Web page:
Alice Hill, '81, Ph.D. '91.

Harvard Alumni Association President Alice Hill ’81, Ph.D. ’91

Stephanie Mitchell/Harvard file photo

Campus & Community

A letter to the Class of 2020

4 min read

‘Harvard belongs to all of us,’ writes HAA President Alice Hill

Like you, I thought I knew exactly where I would be on May 28, 2020: in Tercentenary Theatre welcoming you to the Harvard Alumni community as president of the Alumni Association. As a parent, I was also looking forward to celebrating the graduation of my son, Hamish, from the College, together with his roommates Ana, Liz, and Spencer and their families.

While we have lost a magical day together, you have given us so much more to celebrate on May 28.

We — the entire alumni community — are proud of your class. Like your families, we are proud of your hard work and achievement and, like your families, we are overwhelmingly proud of the way you have met the challenges of this year.

To protect the people of Massachusetts from the COVID-19 pandemic you left your classes and, in many cases, your home at Harvard to move to a virtual mode of education. At the same time, you stepped up to serve your communities across the world. Some of you moved straight onto the front lines of the pandemic, like the Harvard Medical School Class of 2020 students who chose to graduate early so they could join the fight and those from the T.H. Chan School of Public Health who volunteered to provide the contact tracing system for Massachusetts. Others kept student-led organizations like the Phillips Brooks House Association, WHRB, and The Crimson operating. Business School students banded together to create networks that kept PPE flowing to Boston-area hospitals. You have reached out to mentor students whose elementary and high schools are closed, staged virtual voter registration drives, supported your families, fed medical workers, and more. My heart is ready to burst with admiration.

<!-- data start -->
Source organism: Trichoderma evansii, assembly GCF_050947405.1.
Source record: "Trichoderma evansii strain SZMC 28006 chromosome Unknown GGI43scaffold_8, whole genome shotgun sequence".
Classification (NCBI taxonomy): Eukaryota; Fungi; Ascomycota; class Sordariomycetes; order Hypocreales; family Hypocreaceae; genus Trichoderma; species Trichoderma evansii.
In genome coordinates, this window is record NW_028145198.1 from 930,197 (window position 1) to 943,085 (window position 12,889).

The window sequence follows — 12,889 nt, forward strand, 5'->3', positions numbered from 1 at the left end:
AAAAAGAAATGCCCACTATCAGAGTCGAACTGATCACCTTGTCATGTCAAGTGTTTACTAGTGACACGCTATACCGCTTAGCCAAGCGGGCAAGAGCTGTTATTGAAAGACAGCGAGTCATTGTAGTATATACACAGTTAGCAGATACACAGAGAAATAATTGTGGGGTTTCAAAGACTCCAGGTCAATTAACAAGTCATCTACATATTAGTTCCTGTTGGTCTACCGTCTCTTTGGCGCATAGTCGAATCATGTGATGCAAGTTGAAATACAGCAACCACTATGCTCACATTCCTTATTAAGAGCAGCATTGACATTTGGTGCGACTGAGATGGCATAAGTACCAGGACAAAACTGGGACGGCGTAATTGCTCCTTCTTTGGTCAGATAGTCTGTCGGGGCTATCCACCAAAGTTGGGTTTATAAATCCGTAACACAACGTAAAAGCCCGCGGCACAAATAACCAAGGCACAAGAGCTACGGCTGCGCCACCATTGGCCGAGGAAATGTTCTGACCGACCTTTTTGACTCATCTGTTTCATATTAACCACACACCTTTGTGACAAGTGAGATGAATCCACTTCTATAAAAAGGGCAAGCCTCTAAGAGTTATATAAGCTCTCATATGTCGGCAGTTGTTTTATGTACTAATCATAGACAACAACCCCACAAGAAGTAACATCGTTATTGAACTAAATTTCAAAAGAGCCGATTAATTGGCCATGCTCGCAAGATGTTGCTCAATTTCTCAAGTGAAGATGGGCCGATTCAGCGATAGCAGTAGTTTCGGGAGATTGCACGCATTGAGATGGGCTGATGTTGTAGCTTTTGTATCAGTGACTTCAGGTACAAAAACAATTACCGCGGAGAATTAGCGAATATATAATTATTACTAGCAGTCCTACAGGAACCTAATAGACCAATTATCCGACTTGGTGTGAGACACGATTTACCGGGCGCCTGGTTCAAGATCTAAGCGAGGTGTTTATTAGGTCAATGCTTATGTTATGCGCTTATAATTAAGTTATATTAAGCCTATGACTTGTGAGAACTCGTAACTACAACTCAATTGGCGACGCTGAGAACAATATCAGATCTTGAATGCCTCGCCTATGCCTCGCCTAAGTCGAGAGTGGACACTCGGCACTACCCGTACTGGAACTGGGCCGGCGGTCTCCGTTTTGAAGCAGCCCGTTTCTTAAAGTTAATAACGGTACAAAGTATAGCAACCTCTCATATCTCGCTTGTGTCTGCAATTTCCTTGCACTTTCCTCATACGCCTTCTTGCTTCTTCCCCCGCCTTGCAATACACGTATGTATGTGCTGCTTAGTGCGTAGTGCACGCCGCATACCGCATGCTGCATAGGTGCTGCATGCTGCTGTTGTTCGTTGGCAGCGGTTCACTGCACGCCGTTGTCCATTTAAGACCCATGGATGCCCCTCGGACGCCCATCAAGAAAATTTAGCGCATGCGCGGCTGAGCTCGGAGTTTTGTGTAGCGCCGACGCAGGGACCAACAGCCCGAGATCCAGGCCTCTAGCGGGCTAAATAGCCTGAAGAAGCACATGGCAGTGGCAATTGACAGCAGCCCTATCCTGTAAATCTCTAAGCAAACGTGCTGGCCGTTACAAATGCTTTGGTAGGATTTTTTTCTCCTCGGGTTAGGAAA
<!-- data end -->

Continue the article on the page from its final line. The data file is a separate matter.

So many of you physically left Harvard in mid-March, well before you expected. However, you will find that you never leave Harvard. Your classmates and your experiences will always remain yours and you will discover that Harvard is even bigger and better after you graduate.

You all are part of a community that includes everyone who has ever studied or worked at the University, a community that reaches to all parts of the world. It is a community that will welcome you unconditionally in places you wouldn’t expect. Living in southern Australia, after growing up in Arctic Canada, and having lived and/or worked on every continent except the Antarctic, I can say this from personal experience. (I am also sure there is also a Harvard community in Antarctica. I just haven’t met them yet.)

Harvard belongs to all of us.

“Wherever you go, this community will be there for you. We are waiting to meet you and we already have your back.”

Harvard belongs to all of us and we belong to Harvard and to each other. This manifests itself most clearly, when — as alumni — we elect the Overseers of the University and Elected Directors of the Harvard Alumni Association. This is an enormous responsibility, which we hold together. Harvard alumni have created this community for you and now you can join us in paying it forward.

Wherever, however, and whenever, there are so many ways for you to maintain and build your own Harvard community.

It could be by continuing to hang out with your classmates, physically or virtually; or via your School reunions; or through your local club; or through one of the 57 HAA Shared Interest Groups like Harvard Alumni Entrepreneurs, Harvard Alumni for Education,  Harvard-Radcliffe Science Fiction Alumni, or Harvard Alumni for Oceania. Look for us on your School or Harvard Alumni Association website, on our club and shared-interest-group websites; our Facebook pages; on our Instagram and Twitter feeds; and even in the depths of subreddits.

Wherever you go, this community will be there for you. We are waiting to meet you and we already have your back. Come and find us!

So, I know now where I will be on May 28. I won’t be in Tercentenary Theatre; I will be here in Melbourne, Australia, in the middle of the night in my pajamas, watching the livestream from Cambridge together with you and your families and crying tears of joy and pride for Hamish; for Ana, Liz, and Spencer; and for the incomparable Harvard University Class of 2020.